Communicate an effective message: giving a speech can be a trying experience, even for seasoned pros. Here's some advice on how to make your speeches effective and memorable.
With your stomach tied in knots, your knees buckling, your heart pounding, you approach the podium. It's time It's Time was a successful political campaign run by the Australian Labor Party (ALP) under Gough Whitlam at the 1972 election in Australia. Campaigning on the perceived need for change after 23 years of conservative (Liberal Party of Australia) government, Labor put forward a to give your speech, one of the most important yet intimidating in·tim·i·date
tr.v. in·tim·i·dat·ed, in·tim·i·dat·ing, in·tim·i·dates
1. To make timid; fill with fear.
2. To coerce or inhibit by or as if by threats. aspects of being a lawmaker. Is there any way to be totally prepared? Yes. Here's how.
1 Know your audience, and know why they invited you.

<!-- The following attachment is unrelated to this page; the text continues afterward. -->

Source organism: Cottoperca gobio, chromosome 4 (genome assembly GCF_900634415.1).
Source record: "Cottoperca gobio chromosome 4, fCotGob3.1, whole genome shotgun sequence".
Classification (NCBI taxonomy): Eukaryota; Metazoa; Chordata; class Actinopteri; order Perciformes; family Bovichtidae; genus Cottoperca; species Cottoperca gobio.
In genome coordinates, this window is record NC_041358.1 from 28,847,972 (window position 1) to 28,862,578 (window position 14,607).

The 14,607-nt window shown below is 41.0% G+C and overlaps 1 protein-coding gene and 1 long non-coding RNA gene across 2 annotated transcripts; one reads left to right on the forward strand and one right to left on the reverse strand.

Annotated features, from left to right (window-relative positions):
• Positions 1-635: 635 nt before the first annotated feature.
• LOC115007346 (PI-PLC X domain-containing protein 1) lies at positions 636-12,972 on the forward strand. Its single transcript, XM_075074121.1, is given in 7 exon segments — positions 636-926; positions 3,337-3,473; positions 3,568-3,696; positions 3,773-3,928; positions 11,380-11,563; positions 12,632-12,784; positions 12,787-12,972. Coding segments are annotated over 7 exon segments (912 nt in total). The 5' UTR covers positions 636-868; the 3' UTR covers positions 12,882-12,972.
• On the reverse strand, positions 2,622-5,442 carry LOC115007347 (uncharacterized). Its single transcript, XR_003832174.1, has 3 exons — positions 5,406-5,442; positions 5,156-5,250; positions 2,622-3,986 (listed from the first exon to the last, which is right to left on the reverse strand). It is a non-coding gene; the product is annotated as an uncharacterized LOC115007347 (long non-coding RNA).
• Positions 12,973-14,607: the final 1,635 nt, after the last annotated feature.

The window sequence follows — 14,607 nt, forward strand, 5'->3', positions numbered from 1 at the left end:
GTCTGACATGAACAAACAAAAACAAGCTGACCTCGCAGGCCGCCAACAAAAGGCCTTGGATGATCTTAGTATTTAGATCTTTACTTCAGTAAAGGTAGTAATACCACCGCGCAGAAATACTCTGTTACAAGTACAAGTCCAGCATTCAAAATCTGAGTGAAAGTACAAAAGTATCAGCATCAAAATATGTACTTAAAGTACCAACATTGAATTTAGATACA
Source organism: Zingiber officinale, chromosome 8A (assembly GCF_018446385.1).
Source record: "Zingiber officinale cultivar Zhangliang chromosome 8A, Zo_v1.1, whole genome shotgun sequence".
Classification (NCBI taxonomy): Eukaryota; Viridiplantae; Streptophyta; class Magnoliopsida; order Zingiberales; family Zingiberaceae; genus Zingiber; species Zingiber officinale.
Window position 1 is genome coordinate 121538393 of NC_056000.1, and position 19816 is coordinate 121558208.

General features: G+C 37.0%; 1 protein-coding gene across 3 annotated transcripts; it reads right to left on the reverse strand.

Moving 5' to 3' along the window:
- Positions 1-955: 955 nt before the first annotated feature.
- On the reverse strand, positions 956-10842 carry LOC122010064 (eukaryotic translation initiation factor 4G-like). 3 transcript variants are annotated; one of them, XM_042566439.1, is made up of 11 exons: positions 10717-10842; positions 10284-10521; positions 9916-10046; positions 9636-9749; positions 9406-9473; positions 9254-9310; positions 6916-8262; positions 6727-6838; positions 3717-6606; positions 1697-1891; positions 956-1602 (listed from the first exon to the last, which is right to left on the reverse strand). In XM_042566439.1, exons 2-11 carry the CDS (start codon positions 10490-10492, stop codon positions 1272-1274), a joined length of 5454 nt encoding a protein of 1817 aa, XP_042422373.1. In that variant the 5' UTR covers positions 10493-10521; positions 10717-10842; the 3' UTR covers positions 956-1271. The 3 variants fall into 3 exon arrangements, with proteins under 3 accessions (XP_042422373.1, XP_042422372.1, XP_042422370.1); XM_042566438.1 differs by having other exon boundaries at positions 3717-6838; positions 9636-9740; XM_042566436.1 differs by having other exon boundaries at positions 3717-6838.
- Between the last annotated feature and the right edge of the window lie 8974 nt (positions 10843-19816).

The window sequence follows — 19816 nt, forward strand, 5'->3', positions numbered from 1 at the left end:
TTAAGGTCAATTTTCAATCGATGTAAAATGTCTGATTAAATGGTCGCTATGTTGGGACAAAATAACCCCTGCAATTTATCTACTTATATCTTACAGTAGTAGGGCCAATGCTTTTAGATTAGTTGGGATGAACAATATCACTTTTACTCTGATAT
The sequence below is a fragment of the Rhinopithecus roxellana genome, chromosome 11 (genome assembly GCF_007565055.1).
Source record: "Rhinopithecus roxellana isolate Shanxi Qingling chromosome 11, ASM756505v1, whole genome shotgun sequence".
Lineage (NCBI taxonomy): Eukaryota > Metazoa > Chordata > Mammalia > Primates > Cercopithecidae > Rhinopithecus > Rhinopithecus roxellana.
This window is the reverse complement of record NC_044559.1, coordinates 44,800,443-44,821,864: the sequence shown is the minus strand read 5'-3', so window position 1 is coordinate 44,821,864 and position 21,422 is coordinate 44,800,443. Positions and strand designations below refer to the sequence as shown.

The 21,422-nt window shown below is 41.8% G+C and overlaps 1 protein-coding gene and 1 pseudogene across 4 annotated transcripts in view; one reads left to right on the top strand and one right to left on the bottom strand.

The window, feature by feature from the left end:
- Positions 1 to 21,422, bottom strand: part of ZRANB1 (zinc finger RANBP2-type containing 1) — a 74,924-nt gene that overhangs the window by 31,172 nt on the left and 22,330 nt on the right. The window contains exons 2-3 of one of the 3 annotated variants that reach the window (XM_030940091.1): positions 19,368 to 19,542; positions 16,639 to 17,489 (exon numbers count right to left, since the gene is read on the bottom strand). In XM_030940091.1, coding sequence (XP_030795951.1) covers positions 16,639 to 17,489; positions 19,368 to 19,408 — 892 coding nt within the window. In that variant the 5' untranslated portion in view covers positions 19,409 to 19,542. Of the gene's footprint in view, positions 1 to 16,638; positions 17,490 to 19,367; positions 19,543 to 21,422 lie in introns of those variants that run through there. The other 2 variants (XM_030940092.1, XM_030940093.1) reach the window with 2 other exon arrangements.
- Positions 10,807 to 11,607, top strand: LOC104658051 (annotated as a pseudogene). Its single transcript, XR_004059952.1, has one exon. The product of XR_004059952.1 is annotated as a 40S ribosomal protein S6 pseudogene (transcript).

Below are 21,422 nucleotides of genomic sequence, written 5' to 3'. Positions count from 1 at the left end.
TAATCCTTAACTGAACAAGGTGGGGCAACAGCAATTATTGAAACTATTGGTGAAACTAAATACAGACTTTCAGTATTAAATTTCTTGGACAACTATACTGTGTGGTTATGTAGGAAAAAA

As any musician who plays at weddings will tell you, know your audience before you take the stage. Mozart will bomb with rock and roll fans. Get as much information as you can about the group beforehand, including their stands on issues, positions they have taken and their involvement in the community. Make sure you have a clear understanding of what they want you to address. You will be better received if you know and address what interests them.
Questions you may want to consider:
* How big an audience will it be?
* What is the audience's attitude and knowledge about the subject of your talk?
* What is their attitude toward you as the speaker?
* Why are they interested in your topic?
* What values does the audience find important?
* Do they all share similar values?
* What are the basic demographics (sex, age, education level, economic level, etc.) of the audience?
2 Determine your best delivery style.
Some public speakers do best when they have a complete script in front of them. Others do better with index cards that have only talking points. Obviously all major speeches should be scripted, but for most that you deliver as a legislator LEGISLATOR. One who makes laws.